Scam or not? It’s getting harder to tell, so watch out!
BY Sarah email@example.com It is getting harder and harder to know if you've received a scam letter, email or communication. They are that good, that sophisticated, that mind-boggling. When Rose and Mike Loeffler recently got a...
BY Sarah smith
It is getting harder and harder to know if you’ve received a scam letter, email or communication.
They are that good, that sophisticated, that mind-boggling.
When Rose and Mike Loeffler recently got a check for $68,000 and change, they flipped.
Then they got suspicious. The offer was funding for business owners, and Capital Alliance Group was just sure the Loefflers could use the funds.
Rose immediately got online.
“It’s a scam,” she said when she brought the letter to the Enterprise.
Dan Henrickson, Communications Coordinator for the Better Business Bureau of Minnesota and North Dakota, didn’t like the smell of the letter, from 200 miles away.
“The check amount is eyebrow-raising,” he acknowledged. “I really hate the sound of this.”
In researching the BBB’s files, Hendrickson said it revealed 35 complaints against the company, but he said “the company is responding to them - slowly.”
Loefflers have no intention of cashing the check, and Hendrickson urges caution if they try.
“Tell them to seek legal advice first,” he urged.
According to the BBB, Capital Alliance Group is not BBB accredited. Although it is not incumbent upon a business to seek the blessing of the BBB, it raises a red flag if they don’t.
The BBB accreditation process includes businesses‘ good faith effort to resolve computer complaints.
BBB Accredited businesses pay a fee for accreditation review and monitoring and for support of BBB services to the public.
The length of time a business has been in operation factors in accreditation.
Factors that weighed against Capital Alliance, a Santa Ana, Calif., business, were the number of complaints and its advertising and robo-calls that boasted an A+ rating.
“This constitutes false and deceptive advertising,” the BBB found. The company incorporated in 2008; the BBB opened its first file on Capital Alliance in 2013. Its BBB rating is actually a C-.
An Enterprise call to the company Monday was not returned.
A website called the Ripoff Report unleashed the floodgates on the company.
But interestingly, some former employees wrote in to counter negative perceptions of the company, saying it was a good place to work.
What irate customers indicated was that they were asked to pay a $295 non-refundable loan processing fee. Other fees followed later.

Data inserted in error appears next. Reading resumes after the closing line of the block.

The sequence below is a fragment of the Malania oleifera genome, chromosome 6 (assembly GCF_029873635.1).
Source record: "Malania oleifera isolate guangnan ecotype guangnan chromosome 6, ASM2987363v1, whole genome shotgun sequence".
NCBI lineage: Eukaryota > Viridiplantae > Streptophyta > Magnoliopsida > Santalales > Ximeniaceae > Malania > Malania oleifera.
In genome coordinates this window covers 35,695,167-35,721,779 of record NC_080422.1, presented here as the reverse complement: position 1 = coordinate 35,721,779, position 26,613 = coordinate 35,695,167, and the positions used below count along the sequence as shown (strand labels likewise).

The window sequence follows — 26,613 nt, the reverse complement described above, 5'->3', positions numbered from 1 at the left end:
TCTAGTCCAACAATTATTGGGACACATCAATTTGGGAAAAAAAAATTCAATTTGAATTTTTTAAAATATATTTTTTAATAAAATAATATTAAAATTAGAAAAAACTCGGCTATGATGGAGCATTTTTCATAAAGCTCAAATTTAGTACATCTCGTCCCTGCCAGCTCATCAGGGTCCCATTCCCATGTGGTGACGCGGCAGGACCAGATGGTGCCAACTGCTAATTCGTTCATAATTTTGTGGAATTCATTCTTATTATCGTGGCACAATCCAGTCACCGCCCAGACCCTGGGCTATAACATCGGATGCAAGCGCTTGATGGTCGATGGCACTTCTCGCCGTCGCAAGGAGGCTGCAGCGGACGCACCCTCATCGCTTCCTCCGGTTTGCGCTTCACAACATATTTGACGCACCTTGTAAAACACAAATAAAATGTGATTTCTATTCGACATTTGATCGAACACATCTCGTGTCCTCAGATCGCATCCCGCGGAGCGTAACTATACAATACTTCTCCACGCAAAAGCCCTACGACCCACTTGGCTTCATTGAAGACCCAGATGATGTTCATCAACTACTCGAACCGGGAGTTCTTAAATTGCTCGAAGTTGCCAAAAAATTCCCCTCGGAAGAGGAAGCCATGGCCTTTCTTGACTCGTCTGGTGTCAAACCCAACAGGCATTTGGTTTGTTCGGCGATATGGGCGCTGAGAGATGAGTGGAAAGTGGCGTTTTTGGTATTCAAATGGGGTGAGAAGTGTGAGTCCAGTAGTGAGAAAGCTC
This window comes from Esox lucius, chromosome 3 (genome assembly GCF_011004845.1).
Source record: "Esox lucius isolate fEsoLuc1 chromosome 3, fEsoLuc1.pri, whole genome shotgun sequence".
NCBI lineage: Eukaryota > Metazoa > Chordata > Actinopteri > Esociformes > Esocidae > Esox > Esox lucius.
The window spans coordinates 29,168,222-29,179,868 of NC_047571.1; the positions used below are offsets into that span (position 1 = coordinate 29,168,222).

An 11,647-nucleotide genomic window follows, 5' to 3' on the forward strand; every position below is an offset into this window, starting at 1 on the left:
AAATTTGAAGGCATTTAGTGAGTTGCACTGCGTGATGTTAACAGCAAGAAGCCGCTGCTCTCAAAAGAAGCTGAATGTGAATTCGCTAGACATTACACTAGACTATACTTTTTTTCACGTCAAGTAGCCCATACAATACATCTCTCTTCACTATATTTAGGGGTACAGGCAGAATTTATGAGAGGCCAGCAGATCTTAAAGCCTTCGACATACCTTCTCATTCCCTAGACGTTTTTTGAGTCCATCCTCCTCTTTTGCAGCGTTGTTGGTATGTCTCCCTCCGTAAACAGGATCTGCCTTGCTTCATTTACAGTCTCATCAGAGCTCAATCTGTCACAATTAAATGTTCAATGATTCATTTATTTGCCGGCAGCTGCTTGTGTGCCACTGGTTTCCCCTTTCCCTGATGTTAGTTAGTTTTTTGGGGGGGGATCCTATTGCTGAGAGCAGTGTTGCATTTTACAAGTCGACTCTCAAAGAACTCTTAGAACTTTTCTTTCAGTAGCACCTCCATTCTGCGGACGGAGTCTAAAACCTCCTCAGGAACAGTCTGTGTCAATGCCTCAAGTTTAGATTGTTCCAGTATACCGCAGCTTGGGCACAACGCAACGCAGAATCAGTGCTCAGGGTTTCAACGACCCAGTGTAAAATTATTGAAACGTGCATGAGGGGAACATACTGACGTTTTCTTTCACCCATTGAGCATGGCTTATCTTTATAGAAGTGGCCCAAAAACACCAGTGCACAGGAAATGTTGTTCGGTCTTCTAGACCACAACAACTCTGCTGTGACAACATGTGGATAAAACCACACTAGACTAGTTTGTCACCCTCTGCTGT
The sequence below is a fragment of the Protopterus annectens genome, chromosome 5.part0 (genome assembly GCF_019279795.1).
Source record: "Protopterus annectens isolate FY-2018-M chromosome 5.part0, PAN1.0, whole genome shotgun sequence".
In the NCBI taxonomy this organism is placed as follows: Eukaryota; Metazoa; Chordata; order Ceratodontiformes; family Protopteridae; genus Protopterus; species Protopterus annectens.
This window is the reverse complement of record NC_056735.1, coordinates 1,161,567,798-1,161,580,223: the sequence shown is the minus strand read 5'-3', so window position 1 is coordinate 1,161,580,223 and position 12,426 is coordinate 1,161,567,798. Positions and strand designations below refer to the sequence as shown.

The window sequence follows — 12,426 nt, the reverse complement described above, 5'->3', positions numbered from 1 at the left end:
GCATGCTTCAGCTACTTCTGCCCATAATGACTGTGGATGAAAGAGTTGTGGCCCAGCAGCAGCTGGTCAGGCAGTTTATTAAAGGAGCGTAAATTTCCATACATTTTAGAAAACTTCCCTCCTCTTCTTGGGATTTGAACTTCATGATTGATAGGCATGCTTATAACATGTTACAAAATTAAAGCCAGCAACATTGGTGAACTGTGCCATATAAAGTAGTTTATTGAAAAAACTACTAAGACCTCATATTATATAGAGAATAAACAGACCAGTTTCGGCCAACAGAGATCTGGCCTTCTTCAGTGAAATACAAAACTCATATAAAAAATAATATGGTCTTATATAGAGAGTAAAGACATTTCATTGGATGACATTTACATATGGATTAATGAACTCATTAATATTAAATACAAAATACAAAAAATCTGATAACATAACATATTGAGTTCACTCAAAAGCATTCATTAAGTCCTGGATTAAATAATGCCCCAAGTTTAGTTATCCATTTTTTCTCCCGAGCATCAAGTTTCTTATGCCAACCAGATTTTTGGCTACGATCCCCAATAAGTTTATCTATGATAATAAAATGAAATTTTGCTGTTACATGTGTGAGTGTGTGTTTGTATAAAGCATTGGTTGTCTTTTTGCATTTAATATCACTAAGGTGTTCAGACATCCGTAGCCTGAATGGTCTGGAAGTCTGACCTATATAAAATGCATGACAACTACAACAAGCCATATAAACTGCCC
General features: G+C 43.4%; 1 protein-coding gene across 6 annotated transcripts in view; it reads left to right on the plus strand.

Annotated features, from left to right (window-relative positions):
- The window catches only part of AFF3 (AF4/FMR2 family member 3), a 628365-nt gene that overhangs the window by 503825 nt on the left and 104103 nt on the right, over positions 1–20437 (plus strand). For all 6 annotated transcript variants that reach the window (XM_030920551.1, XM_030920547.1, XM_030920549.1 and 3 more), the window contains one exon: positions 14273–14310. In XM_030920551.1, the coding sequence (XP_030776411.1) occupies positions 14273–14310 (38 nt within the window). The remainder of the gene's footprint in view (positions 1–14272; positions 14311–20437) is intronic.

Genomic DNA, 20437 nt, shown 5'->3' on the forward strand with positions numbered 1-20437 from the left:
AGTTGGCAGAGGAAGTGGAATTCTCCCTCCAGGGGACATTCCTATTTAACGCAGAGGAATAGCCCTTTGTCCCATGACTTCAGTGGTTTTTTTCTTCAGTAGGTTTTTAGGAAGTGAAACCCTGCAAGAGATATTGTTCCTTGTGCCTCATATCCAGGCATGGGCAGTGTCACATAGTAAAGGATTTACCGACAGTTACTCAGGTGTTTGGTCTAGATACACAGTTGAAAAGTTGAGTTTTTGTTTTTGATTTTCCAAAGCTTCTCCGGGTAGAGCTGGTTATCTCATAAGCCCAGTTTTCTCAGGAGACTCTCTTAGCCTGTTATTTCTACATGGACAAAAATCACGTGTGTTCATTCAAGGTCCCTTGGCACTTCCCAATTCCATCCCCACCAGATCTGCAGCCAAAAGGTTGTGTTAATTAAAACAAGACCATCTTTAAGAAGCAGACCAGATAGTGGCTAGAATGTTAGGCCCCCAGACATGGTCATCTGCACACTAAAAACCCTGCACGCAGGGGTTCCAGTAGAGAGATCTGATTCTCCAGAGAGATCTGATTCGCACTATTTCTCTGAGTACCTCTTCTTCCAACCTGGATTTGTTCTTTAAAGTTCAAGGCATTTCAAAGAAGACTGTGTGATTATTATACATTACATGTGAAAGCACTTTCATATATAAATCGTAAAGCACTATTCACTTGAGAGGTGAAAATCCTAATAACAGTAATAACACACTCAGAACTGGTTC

Here is one person’s experience:
“Greg Baker from Capital Alliance contacted my business on 7/18/2013 - he offered to find us $50,000 loan and that we were ‘pre-approved.’ I initially ignored him but he was very eager and called about 2 times per day,” said the customer.
“He sounded legit - he would offer us not $50,000 - but $27,000 towards the purchase of some new equipment for our facility opening in Chicago. All we needed to do was pay a $295 processing fee and then they would draft via ACH withdrawal $251 per day from our account every business day for 6 months. This is a pretty high interest loan - but our lines of credit are quite full at the moment and our cash flow is good enough to afford the interest, the customer stated.
“Well, Greg Baker and Capital Alliance is total scam,” the customer posted. “They have no loans and no ‘preferred lenders.’ Upon getting our application and details - they charged the ‘application fee.‘ Then (and ONLY THEN) did they call us back seeking conditions we could not meet to go ahead with the loan.
“It’s a total scam - the only thing they want is the application fee of $295. You give them your bank info as part of the app - and kiss it goodbye...
“Watch out for these guys and RUN if they call you!” the customer advised.
Ripoff Report indicated if the customer was not going to be able to make the loan, the time to let him know was “before the collection of the due diligence fee of $295.”
Another customer said he received roughly half of the money he’d requested but had to first pay the $295.
It turned out Capital Alliance has a myriad of companies associated with it.
“After I signed my contracts with Yellowstone (which included about $1400 in fees!) I received a welcome call from the underwriter at Yellowstone. On the welcome call the underwriter had the audacity to request an additional 10% fee!!,” said another customer.
“I was already paying back $4500 for a measely $10,000. Now Yellowstone wanted another $1000!! So for $10,000 I am paying $4500 in interest and $2400 in fees. So really I am getting only $7600. He explained that this was the service fee for the broker at Yellowstone. Wait, wasn’t Joe my broker that I just paid $295 to? I cancelled the deal with Yellowstone on the spot. I know my credit is weak but that doesn’t mean you can take advantage of someone like me. These people prey on the needy,” the customer concluded.
“I paid a small price to learn a big lesson!”
Hendrickson said his office would continue to monitor the company and report back to the Enterprise his findings.